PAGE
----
I wonâ€™t show you the photos of the carnage. I will tell you that, except for one young injured pair, our entire flock of Silkies was slaughtered inside what my husband and I considered to be an impenetrable coop. We were shocked, grief stricken, infuriated and confused. We spent much of the day trying to make sense out of the senseless.
After confirming that we’d locked up our little fluffs properly the previous evening, we looked more closely at the damage. The marauders pulled down the wooden support for a watering system not yet installed. It was mounted on the outside and had not affected the structure. The predators found a wooden plank containing a knot and worked at it until the knot fell inward, but the hole was much too small to let them in. The human access door was bowed from their attempts to break it down. But it held steady.
And then they apparently found the pop door.
Our two survivors, Ro and Natalya, have been treated for their wounds and are in a hospital tractor close to our kitchen where we can see them. The victims were buried with many tears. Several of these Silkies were our sonsâ€™ longtime chicken pets. The coop itself is cleaned out and closed up while we determine whether we can salvage it. Ro and Natalya, the survivors, will eventually need a sturdier home for the winter, but that pop door is problematic. Jae built the Silkie coop to accommodate an automatic pop-door timer/opener, which has now been rendered useless. We might simply put a wooden door with a hinge and carabiner on the outside, then do the same for our main Orpington coop, which has the same system.
When I first posted about our Silkie slaughter on social media, I was saddened to discover that many fellow chicken-keepers have experienced slaughters and losses this spring and summer. Yes, there will be loss anywhere predators can be found (which is pretty much anywhere you can keep chickens). What stunned me is that the number of outright unrelenting attacks seems to have increased dramatically this year. I am not a zoologist but I canâ€™t help but wonder whether the massive, extended heat wave we experienced weeks ago affected wild predators adversely. Perhaps it killed off other, bigger sources of prey? I have seen fewer chipmunks, squirrels and field mice this summer. Whatever the cause in the predatory upsurge, one fact had been clearly outlined.
No coop is impenetrable.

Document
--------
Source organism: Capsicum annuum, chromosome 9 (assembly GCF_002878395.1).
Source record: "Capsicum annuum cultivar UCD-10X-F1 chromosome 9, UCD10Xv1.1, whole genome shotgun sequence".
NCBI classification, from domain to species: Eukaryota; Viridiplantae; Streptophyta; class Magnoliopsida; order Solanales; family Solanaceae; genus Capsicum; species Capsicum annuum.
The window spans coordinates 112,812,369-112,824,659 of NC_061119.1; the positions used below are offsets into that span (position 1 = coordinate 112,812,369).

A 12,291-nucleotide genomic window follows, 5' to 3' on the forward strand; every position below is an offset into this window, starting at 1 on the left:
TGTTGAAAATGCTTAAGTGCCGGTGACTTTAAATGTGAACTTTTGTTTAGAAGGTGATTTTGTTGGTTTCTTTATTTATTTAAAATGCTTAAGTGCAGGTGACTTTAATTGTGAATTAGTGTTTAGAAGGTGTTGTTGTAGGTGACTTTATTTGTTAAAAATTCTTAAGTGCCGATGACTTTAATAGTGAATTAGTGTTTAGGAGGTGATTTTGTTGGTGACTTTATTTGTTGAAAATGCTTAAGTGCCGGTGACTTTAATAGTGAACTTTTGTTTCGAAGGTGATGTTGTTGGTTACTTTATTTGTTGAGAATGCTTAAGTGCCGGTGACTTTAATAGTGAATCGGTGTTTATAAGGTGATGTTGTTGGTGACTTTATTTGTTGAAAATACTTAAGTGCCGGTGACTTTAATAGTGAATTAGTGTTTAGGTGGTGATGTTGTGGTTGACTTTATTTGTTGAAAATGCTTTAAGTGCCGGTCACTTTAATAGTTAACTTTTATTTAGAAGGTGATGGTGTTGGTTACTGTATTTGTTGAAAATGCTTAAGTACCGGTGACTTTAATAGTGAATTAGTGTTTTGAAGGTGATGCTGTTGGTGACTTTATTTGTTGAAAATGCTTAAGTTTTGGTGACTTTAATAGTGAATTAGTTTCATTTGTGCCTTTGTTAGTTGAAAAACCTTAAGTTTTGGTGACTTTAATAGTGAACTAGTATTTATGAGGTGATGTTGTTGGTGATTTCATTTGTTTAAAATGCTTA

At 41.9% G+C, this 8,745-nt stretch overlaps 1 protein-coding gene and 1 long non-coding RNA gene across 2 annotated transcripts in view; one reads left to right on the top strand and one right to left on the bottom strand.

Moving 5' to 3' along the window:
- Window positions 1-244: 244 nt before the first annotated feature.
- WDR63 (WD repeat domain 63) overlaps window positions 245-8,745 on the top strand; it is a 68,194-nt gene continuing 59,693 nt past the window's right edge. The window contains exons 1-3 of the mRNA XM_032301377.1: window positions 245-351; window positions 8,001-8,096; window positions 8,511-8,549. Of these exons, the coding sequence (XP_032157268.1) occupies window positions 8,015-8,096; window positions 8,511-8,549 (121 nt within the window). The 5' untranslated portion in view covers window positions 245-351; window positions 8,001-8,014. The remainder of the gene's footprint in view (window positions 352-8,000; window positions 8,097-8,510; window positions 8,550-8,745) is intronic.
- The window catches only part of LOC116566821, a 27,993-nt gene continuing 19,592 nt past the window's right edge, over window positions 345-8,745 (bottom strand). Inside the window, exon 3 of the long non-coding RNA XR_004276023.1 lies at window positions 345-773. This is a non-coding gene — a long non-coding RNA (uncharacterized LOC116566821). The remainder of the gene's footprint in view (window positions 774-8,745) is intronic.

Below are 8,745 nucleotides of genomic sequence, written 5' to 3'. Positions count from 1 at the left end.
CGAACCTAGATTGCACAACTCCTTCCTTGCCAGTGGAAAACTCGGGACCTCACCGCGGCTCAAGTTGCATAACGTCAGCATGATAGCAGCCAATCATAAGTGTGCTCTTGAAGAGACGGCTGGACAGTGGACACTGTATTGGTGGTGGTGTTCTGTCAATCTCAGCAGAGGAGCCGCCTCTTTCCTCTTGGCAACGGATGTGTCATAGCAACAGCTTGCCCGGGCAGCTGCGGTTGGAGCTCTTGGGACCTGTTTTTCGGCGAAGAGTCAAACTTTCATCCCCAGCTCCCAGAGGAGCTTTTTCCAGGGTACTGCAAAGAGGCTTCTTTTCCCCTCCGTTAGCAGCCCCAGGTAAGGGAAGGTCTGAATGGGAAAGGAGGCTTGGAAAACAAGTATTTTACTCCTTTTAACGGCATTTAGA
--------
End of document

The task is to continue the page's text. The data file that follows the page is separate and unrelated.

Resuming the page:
Is your henhouse is a fortress of safety? Go through this quick checklist to discover any weak points.
Ventilation is part of good chicken coop design, and if your coopâ€™s ventilation openings are covered in quarter-inch hardware mesh, great. But how well is that mesh attached to the coop? If you tacked down the corners with nails or screws, you need more. The tips of raccoon and opossum claws can fit through the tiny openings and give these predators enough leverage to yank the mesh right off your coop. For better security, use washers and screw these in every 2 inches.
Whether you use wooden planks, pallet wood or compressed wood, your coop is only as safe as the seams between its boards. Caulking the seams keeps the elements out but, as the caulk slowly weathers, these areas become weak points that might not stand up to continual prodding and full-scale attacks. Add crossbeams on the interior and check each plank for knots. Discard any knotted board, as these are also weak points that might allow access to a predatory arm.
What holds true for wooden walls holds true for wooden floors. Adding a floor cover, such as a sheet of linoleum (not individual peel-and-stick squares) gives your floor an additional barrier of protection. However, inspect for knots, use cross beams and caulk all seams. If you use a natural floor, take careful note of any digging along the exterior of your coop. Raccoons are excellent diggers (read this article about the behaviors of various predators), and even a small hole can provide enough access to grab eggs, chicks, juveniles and even full-grown hens. If you use a natural floor, consider using concrete bastions, patio slabs or retaining-wall bricks as barriers to digging. Create a trench at least 1 foot deep along the coopâ€™s perimeter, put these blocks in place, then cover them up with dirt and sod. A predator might still tunnel its way in from several feet away, but youâ€™ve just made it work a lot harder, and in a way you’re more likely to notice before it gets in.
If your coop has windows, make sure each one is fully locked shut from the inside. Opening windows for added ventilation in summer is nice but also unsafe. Many coop windows do not have secure screensâ€”or screens at all. Windows that are easily lifted by humans can also be lifted by larger raccoons, especially if the windows are the easy-lift, glide-open type. It’s best to keep the windows locked and caulk them shut as well.
Doors are the weakest spot on a coop, as they are meant to open and shut with ease. Whether itâ€™s the door to your layersâ€™ nest box, the human-access door or the birdsâ€™ pop door, these entryways can easily turn into predator access points. We learned this the hard way with our Silkies. To deter wild carnivores as much as possible, use solid wood for all three entrances. Wood paneling and plywood simply do not have the strength to stand up to predators. They also deteriorate and attract lichen and mold much more rapidly. Have the wood cut to your coopâ€™s specific dimensions so there is no weak seam. Securely fasten your door with heavy duty metal hinges, and use latches with carabiners to keep the doors locked in place when not in use. Nimble raccoon paws can figure out how to open a snap-hook lock but the intricacy of a carabiner is beyond them, at least for now.